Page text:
May 3, 2019
Farmers and ranchers have just one week left to sign up for the Conservation Stewardship Program (CSP), the nation’s largest conservation program. Last month, the U.S. Department of Agriculture’s Natural Resources Conservation Service (NRCS) announced a deadline of May 10, 2019 for CSP applicants who want to be considered for enrollment this year.
To help producers interested in advancing conservation to better understand and more easily apply to the program, the National Sustainable Agriculture Coalition (NSAC) recently released an updated version of our CSP Information Alert. The Info Alert, which NSAC updates and reissues with each new round of CSP signups, includes detailed information about the application process and available conservation activities. The NSAC Info Alert also explains what changes made in the 2018 Farm Bill will mean for the 2019 enrollment period.
In general, the 2019 sign-up largely mirrors last year’s sign-up period – though there are a few important farm bill changes going into effect immediately. In addition to the CSP Information Alert, NSAC’s recent blog post provides a detailed overview of this year’s CSP sign-up and updates from the 2018 Farm Bill.
NSAC urges all eligible farmers and ranchers to consider submitting an application before the May 10 deadline.
Any farmer or rancher who controls the land (and therefore takes on the risk of its production) is eligible for CSP. A participant can be an owner-operator, a renter with permission from the landlord to enroll, or an owner who crop shares with another farmer. Eligible land includes cropland, grassland, rangeland, pastureland, nonindustrial private forestland, and other agricultural lands (e.g., cropped woodland, marshes).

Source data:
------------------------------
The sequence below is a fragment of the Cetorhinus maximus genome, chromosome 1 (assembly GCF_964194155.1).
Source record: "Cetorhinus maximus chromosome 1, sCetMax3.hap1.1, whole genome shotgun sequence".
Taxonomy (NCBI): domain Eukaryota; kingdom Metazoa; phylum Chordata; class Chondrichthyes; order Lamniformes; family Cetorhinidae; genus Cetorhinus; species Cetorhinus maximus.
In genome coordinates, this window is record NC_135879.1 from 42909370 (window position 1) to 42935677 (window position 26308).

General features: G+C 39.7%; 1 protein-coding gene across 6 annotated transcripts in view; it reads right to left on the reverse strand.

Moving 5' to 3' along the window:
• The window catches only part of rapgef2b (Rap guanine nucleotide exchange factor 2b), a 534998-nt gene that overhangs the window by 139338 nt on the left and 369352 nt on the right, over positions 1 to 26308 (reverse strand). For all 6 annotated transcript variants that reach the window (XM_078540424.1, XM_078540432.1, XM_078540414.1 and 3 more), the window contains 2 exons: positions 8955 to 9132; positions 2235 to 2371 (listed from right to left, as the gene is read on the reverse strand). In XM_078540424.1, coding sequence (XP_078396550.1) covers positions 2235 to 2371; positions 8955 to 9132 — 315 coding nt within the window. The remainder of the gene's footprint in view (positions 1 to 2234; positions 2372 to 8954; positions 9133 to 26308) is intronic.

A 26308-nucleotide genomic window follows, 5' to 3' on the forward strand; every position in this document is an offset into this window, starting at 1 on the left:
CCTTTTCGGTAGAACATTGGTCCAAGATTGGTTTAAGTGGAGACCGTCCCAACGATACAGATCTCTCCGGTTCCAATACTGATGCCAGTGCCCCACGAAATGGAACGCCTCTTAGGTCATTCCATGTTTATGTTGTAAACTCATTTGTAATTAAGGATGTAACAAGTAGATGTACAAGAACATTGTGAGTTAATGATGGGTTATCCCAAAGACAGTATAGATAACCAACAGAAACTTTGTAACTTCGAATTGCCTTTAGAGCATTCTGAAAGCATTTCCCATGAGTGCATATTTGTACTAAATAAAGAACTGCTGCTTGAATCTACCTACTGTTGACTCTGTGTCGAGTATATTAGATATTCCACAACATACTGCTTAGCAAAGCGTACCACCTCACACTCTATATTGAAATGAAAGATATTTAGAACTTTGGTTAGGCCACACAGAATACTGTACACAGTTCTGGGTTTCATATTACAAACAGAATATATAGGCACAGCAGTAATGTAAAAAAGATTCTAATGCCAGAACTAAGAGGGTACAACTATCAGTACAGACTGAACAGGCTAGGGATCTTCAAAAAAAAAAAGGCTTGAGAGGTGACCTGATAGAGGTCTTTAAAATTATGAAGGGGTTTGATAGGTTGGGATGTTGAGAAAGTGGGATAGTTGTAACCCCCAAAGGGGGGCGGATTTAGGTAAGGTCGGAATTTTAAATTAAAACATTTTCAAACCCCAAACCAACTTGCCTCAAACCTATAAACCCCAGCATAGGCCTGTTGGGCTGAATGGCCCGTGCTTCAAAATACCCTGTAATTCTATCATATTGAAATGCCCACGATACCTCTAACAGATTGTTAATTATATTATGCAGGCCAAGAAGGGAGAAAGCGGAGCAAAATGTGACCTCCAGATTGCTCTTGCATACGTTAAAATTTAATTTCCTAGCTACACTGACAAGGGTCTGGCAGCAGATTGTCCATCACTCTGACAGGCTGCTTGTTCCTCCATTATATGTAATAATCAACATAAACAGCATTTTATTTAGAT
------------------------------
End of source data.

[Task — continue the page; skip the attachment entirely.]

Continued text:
CSP is a working lands conservation program administered by NRCS and available nationwide. CSP provides five-year contracts for technical and financial assistance to farmers adopting and maintaining high standards of resource conservation and environmental stewardship on eligible lands. Assistance is geared toward both the active management of existing conservation systems and the implementation of new conservation activities on land in agricultural production. CSP is unique in that it is the only program that takes a comprehensive, advanced approach to conservation, with payments reflecting the expected benefits and complexity of the participant’s conservation system.
Farmers and ranchers interested in applying for CSP will need to go into their local NRCS field office within the next week to apply for 2019 support. Interested applicants should give their field office a call to make sure they have everything they need (identified below) before heading in to submit the initial application.
May 10, 2019 is the deadline for farmers and ranchers to complete and submit a short and simple application form, NRCS Form CPA 1200. Farmers and ranchers can apply at any point during the year for CSP, but if they don’t get their applications in by May 10, they will not be considered for the program until next year’s application period.